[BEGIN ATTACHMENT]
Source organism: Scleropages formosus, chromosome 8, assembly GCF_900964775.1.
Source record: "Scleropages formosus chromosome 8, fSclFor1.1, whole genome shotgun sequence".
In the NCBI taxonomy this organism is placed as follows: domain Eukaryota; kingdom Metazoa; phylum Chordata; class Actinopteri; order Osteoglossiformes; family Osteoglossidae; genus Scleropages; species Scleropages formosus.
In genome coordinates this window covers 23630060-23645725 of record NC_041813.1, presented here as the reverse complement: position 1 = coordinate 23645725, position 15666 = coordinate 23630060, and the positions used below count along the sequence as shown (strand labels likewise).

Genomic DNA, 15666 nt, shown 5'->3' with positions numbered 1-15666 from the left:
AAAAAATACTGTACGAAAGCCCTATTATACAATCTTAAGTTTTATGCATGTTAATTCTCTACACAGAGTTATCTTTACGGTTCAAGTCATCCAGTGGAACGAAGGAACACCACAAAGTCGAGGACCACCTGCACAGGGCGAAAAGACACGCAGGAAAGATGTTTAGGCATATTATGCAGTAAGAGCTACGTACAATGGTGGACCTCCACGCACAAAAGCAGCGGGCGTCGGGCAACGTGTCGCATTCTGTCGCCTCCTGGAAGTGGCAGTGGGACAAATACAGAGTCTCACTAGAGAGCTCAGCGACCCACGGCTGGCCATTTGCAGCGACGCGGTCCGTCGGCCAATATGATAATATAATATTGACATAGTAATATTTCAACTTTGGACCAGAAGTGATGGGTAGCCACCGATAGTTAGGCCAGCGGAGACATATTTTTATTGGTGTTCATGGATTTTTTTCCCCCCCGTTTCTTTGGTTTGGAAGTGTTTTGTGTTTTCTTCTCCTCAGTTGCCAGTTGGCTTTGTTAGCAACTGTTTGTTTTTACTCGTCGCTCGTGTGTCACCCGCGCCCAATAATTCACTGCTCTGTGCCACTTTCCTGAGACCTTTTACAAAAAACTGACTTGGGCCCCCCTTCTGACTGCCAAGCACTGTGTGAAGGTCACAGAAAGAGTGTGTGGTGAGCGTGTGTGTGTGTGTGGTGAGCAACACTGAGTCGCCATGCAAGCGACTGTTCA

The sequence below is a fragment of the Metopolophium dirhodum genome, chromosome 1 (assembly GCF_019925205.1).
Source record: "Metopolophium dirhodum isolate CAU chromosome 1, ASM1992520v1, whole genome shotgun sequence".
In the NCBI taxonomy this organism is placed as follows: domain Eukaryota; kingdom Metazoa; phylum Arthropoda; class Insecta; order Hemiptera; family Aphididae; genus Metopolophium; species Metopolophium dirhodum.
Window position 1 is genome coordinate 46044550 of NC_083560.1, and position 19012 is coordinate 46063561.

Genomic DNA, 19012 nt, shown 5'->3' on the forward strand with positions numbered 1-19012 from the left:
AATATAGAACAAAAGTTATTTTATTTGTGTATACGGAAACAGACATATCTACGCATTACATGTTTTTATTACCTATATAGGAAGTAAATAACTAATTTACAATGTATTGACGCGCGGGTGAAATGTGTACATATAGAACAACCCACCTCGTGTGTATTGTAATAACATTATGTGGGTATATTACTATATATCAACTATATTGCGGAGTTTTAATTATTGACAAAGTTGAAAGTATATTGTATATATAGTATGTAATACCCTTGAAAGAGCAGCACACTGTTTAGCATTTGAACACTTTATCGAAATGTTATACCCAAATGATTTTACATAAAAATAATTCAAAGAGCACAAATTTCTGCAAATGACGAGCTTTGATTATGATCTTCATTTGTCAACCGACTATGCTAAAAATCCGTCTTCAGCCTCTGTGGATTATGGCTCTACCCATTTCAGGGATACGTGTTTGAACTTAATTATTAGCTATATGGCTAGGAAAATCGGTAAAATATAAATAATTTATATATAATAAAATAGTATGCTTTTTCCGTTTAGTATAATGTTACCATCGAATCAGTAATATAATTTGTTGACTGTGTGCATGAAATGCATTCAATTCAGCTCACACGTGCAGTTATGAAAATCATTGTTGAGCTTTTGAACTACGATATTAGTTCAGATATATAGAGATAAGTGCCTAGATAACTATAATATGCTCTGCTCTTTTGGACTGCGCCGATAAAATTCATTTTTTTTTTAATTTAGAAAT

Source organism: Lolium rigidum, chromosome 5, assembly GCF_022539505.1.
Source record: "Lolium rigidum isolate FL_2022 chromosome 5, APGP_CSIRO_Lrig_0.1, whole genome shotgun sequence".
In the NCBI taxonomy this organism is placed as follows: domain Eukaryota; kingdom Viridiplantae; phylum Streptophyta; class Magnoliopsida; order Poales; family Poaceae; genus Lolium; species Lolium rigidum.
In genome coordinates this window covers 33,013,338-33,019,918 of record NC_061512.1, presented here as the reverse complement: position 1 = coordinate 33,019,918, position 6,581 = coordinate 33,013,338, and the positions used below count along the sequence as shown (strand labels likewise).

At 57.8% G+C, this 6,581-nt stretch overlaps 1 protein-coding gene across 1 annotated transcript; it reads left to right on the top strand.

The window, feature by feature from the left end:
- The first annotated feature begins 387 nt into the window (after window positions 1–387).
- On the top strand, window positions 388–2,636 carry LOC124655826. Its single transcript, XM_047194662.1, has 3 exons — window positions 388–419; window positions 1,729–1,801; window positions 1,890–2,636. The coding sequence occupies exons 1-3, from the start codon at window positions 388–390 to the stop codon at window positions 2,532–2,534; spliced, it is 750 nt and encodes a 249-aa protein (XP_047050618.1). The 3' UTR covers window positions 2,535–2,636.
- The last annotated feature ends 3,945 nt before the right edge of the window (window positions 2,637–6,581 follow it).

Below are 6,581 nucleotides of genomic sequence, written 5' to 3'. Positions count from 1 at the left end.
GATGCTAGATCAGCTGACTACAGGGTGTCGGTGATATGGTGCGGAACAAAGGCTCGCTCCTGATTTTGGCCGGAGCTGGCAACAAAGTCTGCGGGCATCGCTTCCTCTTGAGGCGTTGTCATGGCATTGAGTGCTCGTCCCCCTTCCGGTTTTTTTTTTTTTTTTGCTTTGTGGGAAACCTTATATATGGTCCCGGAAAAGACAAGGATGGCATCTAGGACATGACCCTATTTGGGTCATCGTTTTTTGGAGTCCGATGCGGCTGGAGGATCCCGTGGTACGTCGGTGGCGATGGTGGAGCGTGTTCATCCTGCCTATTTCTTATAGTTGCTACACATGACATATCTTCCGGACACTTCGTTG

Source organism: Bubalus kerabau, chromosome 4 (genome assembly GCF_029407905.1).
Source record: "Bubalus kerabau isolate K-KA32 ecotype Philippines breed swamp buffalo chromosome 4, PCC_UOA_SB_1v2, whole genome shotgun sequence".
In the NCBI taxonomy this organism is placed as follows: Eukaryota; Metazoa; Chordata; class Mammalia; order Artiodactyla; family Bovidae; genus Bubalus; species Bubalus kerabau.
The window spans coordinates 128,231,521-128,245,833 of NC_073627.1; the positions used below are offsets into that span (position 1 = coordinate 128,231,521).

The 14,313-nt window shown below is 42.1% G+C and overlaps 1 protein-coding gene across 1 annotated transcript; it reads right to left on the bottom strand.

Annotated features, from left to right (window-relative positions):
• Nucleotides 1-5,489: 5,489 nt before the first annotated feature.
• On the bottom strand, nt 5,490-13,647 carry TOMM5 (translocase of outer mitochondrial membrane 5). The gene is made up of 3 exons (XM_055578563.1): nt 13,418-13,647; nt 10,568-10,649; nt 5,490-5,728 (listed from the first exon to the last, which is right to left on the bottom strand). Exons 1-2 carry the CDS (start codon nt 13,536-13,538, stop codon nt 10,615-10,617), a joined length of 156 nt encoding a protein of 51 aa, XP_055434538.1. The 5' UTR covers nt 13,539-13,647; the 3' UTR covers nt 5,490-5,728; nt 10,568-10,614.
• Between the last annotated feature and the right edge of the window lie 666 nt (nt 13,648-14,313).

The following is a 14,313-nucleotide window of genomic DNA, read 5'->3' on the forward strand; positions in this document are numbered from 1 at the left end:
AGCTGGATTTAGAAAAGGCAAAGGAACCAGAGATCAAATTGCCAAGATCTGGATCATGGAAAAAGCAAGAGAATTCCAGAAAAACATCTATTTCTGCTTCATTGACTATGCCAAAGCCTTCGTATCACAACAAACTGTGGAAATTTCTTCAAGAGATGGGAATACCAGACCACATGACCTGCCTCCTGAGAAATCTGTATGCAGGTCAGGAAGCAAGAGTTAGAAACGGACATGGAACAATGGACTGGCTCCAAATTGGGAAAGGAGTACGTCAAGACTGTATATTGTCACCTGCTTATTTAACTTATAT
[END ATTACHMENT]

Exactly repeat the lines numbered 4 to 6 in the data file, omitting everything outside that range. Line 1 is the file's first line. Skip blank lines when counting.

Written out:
In genome coordinates this window covers 23630060-23645725 of record NC_041813.1, presented here as the reverse complement: position 1 = coordinate 23645725, position 15666 = coordinate 23630060, and the positions used below count along the sequence as shown (strand labels likewise).

Genomic DNA, 15666 nt, shown 5'->3' with positions numbered 1-15666 from the left:
AAAAAATACTGTACGAAAGCCCTATTATACAATCTTAAGTTTTATGCATGTTAATTCTCTACACAGAGTTATCTTTACGGTTCAAGTCATCCAGTGGAACGAAGGAACACCACAAAGTCGAGGACCACCTGCACAGGGCGAAAAGACACGCAGGAAAGATGTTTAGGCATATTATGCAGTAAGAGCTACGTACAATGGTGGACCTCCACGCACAAAAGCAGCGGGCGTCGGGCAACGTGTCGCATTCTGTCGCCTCCTGGAAGTGGCAGTGGGACAAATACAGAGTCTCACTAGAGAGCTCAGCGACCCACGGCTGGCCATTTGCAGCGACGCGGTCCGTCGGCCAATATGATAATATAATATTGACATAGTAATATTTCAACTTTGGACCAGAAGTGATGGGTAGCCACCGATAGTTAGGCCAGCGGAGACATATTTTTATTGGTGTTCATGGATTTTTTTCCCCCCCGTTTCTTTGGTTTGGAAGTGTTTTGTGTTTTCTTCTCCTCAGTTGCCAGTTGGCTTTGTTAGCAACTGTTTGTTTTTACTCGTCGCTCGTGTGTCACCCGCGCCCAATAATTCACTGCTCTGTGCCACTTTCCTGAGACCTTTTACAAAAAACTGACTTGGGCCCCCCTTCTGACTGCCAAGCACTGTGTGAAGGTCACAGAAAGAGTGTGTGGTGAGCGTGTGTGTGTGTGTGGTGAGCAACACTGAGTCGCCATGCAAGCGACTGTTCA